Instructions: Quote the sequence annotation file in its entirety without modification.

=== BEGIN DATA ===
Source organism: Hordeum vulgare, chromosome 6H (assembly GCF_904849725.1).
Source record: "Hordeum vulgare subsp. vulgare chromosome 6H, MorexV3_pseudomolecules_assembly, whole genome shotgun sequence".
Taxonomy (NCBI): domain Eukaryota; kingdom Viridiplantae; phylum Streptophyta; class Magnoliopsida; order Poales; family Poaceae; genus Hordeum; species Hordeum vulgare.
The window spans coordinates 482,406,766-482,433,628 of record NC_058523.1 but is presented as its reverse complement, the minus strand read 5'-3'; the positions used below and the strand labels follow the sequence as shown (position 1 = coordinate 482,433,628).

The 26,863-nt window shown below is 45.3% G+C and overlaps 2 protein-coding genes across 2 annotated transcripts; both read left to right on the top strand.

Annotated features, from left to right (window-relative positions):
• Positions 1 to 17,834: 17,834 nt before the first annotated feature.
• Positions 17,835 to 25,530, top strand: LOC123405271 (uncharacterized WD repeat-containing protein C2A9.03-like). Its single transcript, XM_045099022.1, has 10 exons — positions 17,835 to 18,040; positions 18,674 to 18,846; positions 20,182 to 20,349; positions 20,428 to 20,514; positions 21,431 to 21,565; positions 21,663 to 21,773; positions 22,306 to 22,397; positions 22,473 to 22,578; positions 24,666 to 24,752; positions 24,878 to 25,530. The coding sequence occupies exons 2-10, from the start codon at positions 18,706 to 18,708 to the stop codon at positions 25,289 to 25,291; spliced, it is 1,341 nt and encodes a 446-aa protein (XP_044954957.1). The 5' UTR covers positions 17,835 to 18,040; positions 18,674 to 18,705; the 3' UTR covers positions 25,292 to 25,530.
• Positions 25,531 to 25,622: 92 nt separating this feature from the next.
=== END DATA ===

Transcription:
Source organism: Hordeum vulgare, chromosome 6H (assembly GCF_904849725.1).
Source record: "Hordeum vulgare subsp. vulgare chromosome 6H, MorexV3_pseudomolecules_assembly, whole genome shotgun sequence".
Taxonomy (NCBI): domain Eukaryota; kingdom Viridiplantae; phylum Streptophyta; class Magnoliopsida; order Poales; family Poaceae; genus Hordeum; species Hordeum vulgare.
The window spans coordinates 482,406,766-482,433,628 of record NC_058523.1 but is presented as its reverse complement, the minus strand read 5'-3'; the positions used below and the strand labels follow the sequence as shown (position 1 = coordinate 482,433,628).

The 26,863-nt window shown below is 45.3% G+C and overlaps 2 protein-coding genes across 2 annotated transcripts; both read left to right on the top strand.

Annotated features, from left to right (window-relative positions):
• Positions 1 to 17,834: 17,834 nt before the first annotated feature.
• Positions 17,835 to 25,530, top strand: LOC123405271 (uncharacterized WD repeat-containing protein C2A9.03-like). Its single transcript, XM_045099022.1, has 10 exons — positions 17,835 to 18,040; positions 18,674 to 18,846; positions 20,182 to 20,349; positions 20,428 to 20,514; positions 21,431 to 21,565; positions 21,663 to 21,773; positions 22,306 to 22,397; positions 22,473 to 22,578; positions 24,666 to 24,752; positions 24,878 to 25,530. The coding sequence occupies exons 2-10, from the start codon at positions 18,706 to 18,708 to the stop codon at positions 25,289 to 25,291; spliced, it is 1,341 nt and encodes a 446-aa protein (XP_044954957.1). The 5' UTR covers positions 17,835 to 18,040; positions 18,674 to 18,705; the 3' UTR covers positions 25,292 to 25,530.
• Positions 25,531 to 25,622: 92 nt separating this feature from the next.